And yet, the notion of music as a serious art object is a relatively new phenomenon. The history of Western art music is one of the gradual progression of composition from tightly functional uses (folk dancing; the delivery of the Catholic mass) to increasingly abstract ones, like celebration atmosphere; theater, ballet, and film accompaniment; and, most strangely, a few hours of quiet listening in a special building staffed with highly trained professionals. In fact, it’s probably true that the respectful approach to music is something of an aberration in terms of use. Perhaps the rise of streaming services organized on activity and mood is really a return to the norm—a norm in which we use music to help us with something else, rather than submit ourselves to it entirely. I’m happily using a Cy Twombly piece as my iPhone background right now; should using a Beethoven sonata as nightcap really feel any different?

It’s worth being explicit here that without the advent of recording technology, this discussion wouldn’t be happening. Before the popular rise of listening devices and mass media, only the wealthiest could have afforded to have someone play them to sleep. (Or, as in the famous—though likely exaggerated—origin story of Bach’s “Goldberg Variations” at the request of the insomniac Count Keyserlingk, at least have your house musician Goldberg offer a little entertainment to pass the wee hours.) The ability to cheaply reproduce and distribute music has expanded not only how we may hear it but also how we might use it.

But choosing an album of Chopin or whatever art you wish to repurpose for your own twilight hour doesn’t have the same impact as determining, from some position of curatorial authority, that an artist’s work or whole genre of music is soporific. On the one hand, there’s a danger in repetition—stations or playlists that conscript legions of art music into the service of sleep necessarily look for similar musical characteristics, and so you end up hearing the same work over and over again. The risk here is of familiarity breeding not contempt exactly but more like habituation. When you’ve heard the “Moonlight Sonata” or other music of its sort a hundred times while brushing your teeth, it’s hard to appreciate it later as a singular work of art, should such an occasion come along.

Then again, at least you’re hearing it at all. Barret Anspach, a Julliard-trained composer who writes for both classical and pop ensembles, told me that he sees such playlist-making as “potentially harmful” because while it makes great classics into comfortingly invisible background music, the need for familiarity also excludes less common pieces that could both intrigue listeners and still be used for sleep. “Why not instead include Brian Eno’s ‘Music for Airports’ or Alvin Lucier’s ‘Music on a Long Thin Wire’?” he asked. “Sure, the tried and true is a sure bet for drowsiness, but the curation of so much tried and true leaves so much other great material off the bedside table, so to speak.”

The matter of whether any particular composer really wants their music on that bedside table—whether placed there by an independent listener or a professional curator—is definitely case by case. Eckardt would rather you didn’t, and Adams is relatively agnostic, but Suzanne Farrin doesn’t mind at all. She told me that to her “sleep is so precious that any music that can assist in that endeavor deserves the highest level of respect … I think composers who would be offended [by being placed in the sleep category] would probably not like their music in any category.”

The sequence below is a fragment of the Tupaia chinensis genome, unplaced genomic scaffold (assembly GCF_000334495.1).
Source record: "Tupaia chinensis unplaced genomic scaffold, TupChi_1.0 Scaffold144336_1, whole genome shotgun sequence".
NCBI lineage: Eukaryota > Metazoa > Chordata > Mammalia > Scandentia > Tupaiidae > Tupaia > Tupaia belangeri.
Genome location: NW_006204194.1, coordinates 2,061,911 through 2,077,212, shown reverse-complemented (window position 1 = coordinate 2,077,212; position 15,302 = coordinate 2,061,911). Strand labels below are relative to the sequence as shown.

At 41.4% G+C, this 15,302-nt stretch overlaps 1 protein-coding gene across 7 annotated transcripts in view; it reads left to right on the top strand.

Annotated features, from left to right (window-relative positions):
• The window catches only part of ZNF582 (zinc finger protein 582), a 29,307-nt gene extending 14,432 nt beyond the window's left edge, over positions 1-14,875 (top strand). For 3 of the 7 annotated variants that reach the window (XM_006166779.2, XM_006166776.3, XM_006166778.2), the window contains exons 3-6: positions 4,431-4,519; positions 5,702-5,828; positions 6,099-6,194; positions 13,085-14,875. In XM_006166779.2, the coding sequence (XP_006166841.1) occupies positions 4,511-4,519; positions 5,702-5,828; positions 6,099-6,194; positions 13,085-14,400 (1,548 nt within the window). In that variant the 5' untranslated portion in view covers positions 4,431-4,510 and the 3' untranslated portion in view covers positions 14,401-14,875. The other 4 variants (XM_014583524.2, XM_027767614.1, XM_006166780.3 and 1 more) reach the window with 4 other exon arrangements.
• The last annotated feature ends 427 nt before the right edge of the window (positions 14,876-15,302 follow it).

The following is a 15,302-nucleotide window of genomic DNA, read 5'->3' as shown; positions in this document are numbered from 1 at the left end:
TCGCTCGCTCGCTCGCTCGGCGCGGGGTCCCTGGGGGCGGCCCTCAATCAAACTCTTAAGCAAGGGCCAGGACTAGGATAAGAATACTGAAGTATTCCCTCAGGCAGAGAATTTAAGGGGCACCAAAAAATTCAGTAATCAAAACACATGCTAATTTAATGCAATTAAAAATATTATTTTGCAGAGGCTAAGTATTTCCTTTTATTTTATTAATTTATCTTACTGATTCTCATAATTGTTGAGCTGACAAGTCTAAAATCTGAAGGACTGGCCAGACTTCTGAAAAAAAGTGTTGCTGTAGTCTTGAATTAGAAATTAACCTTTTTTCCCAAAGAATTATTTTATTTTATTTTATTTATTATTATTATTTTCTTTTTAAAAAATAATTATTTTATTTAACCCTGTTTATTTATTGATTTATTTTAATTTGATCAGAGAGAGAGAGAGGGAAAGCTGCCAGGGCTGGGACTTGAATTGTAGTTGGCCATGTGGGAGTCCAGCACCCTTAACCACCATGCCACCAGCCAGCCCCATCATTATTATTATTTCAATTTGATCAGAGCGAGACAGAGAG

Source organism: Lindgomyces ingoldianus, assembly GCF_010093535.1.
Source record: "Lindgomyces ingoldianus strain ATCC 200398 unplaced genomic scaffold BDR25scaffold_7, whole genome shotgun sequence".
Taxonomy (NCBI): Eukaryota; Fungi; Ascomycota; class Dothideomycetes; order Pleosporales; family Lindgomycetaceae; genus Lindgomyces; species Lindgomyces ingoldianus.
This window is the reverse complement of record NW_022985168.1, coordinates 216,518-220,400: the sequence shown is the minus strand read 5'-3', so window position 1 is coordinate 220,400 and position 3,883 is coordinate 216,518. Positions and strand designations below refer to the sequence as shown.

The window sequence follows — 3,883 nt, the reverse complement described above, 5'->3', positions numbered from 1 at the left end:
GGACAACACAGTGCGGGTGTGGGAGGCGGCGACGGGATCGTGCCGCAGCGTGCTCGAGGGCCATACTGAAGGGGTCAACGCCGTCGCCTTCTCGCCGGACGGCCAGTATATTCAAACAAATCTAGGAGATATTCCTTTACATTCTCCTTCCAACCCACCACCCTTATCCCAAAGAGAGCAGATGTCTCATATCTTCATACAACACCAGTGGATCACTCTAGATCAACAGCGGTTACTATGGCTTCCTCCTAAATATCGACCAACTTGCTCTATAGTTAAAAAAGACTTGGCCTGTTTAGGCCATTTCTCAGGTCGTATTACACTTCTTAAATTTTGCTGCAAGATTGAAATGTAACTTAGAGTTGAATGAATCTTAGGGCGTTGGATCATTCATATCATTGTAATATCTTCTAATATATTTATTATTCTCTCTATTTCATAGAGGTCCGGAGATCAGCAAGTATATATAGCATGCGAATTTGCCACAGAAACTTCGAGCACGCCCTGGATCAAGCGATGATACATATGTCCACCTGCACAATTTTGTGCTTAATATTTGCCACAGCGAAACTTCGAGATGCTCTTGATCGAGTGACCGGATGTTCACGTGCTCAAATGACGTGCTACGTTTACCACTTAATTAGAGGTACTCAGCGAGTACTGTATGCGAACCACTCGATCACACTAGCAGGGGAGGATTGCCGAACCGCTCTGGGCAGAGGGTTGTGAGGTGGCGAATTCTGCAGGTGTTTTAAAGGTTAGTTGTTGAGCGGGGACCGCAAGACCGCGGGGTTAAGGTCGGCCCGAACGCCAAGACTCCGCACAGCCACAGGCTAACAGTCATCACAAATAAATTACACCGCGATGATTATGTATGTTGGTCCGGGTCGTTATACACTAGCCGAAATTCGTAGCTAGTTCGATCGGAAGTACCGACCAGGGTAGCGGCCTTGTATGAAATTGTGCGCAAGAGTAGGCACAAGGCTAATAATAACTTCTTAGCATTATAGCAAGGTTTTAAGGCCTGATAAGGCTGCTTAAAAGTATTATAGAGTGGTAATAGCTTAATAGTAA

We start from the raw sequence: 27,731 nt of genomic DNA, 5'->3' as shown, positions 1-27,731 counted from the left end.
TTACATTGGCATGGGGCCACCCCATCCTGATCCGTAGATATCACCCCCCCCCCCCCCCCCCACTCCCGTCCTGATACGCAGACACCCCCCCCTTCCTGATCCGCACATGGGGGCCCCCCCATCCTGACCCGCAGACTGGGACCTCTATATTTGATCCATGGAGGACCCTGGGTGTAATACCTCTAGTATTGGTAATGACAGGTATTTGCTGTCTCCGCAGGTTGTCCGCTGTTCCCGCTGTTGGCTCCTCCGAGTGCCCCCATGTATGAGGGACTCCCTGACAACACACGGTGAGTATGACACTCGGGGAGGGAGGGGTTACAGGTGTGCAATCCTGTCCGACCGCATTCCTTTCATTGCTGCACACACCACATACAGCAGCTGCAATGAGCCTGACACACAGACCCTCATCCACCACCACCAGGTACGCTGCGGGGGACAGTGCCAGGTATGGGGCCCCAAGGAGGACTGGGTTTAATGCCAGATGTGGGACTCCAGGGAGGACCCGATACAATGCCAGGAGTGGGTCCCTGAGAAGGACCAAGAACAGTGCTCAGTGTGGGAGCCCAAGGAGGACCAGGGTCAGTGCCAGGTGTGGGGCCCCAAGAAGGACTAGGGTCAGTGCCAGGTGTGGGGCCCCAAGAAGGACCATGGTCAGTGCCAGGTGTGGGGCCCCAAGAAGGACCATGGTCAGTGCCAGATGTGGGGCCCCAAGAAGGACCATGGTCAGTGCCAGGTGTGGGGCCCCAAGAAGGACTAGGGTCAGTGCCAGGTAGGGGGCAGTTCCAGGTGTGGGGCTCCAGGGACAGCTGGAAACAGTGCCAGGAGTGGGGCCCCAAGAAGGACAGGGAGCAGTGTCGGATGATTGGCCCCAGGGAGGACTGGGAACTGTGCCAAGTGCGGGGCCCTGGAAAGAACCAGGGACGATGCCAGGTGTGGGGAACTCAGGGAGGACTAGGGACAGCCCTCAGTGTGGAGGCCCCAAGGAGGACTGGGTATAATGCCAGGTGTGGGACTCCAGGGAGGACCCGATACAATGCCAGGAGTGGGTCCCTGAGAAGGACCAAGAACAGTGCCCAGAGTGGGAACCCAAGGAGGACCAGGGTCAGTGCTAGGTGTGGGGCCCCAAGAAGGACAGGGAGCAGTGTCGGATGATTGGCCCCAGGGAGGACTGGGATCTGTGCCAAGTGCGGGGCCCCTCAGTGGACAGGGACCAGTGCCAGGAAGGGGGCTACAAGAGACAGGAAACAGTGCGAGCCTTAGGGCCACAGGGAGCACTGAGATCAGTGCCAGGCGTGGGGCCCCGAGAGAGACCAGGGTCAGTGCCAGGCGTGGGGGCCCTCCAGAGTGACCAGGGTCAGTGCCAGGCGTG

Farrin’s view of sleep as a worthy subject for music is having something of a moment. At the 2014 Salisbury International Arts Festival, a trio of artists led by the violinist Pekka Kuusisto created an hour-long musical installation piece meant to put the audience to sleep; attendees were even invited to bring their own pillows and blankets. But the most ambitious intentional “sleep music” to date is composer Max Richter’s truly remarkable 8-hour composition “Sleep.” The piece, which comprises 31 individual tracks on the recently released iTunes recording, is a gorgeous, liquid journey through various minimalist motives and textures, mainly articulated by strings, piano, organ, and voice. Richter has explained his goal simply: “What I wanted to do is to sort of provide a landscape or a place—a musical place—where people could actually fall asleep,” he told NPR in September. As with the Salisbury piece, Richter’s live performances of “Sleep” will feature bedding; but you are encouraged to sample the album version wherever you prefer to curl up.

Of course, we shouldn’t take Kuusisto and Richter’s experiments as an invitation to pass out in every concert hall we enter. But their insistence that music can be both thoughtfully made and drowsily forgotten is an argument for relaxing, at least a little, our cultural anxiety around sleeping in the presence of art, especially at home. Determining whether such a response is disrespectful requires balancing the intentions of the artist, the aesthetic demands of the work, and the ultimate freedom of the listener to use art in a variety of ways. I’m listening to Richter’s “Sleep” as I write these final sentences, and I’m totally into it—for me, most music is just too engaging to be background noise at bedtime. But I’ve also come to think that, as long as we keep in mind that nodding off is one use for a given piece of music among many, sleep is a valid option. Let’s just try not to snore—that’s rude no matter where you are.

Read more from The Drift, Slate’s pop-up blog about sleep.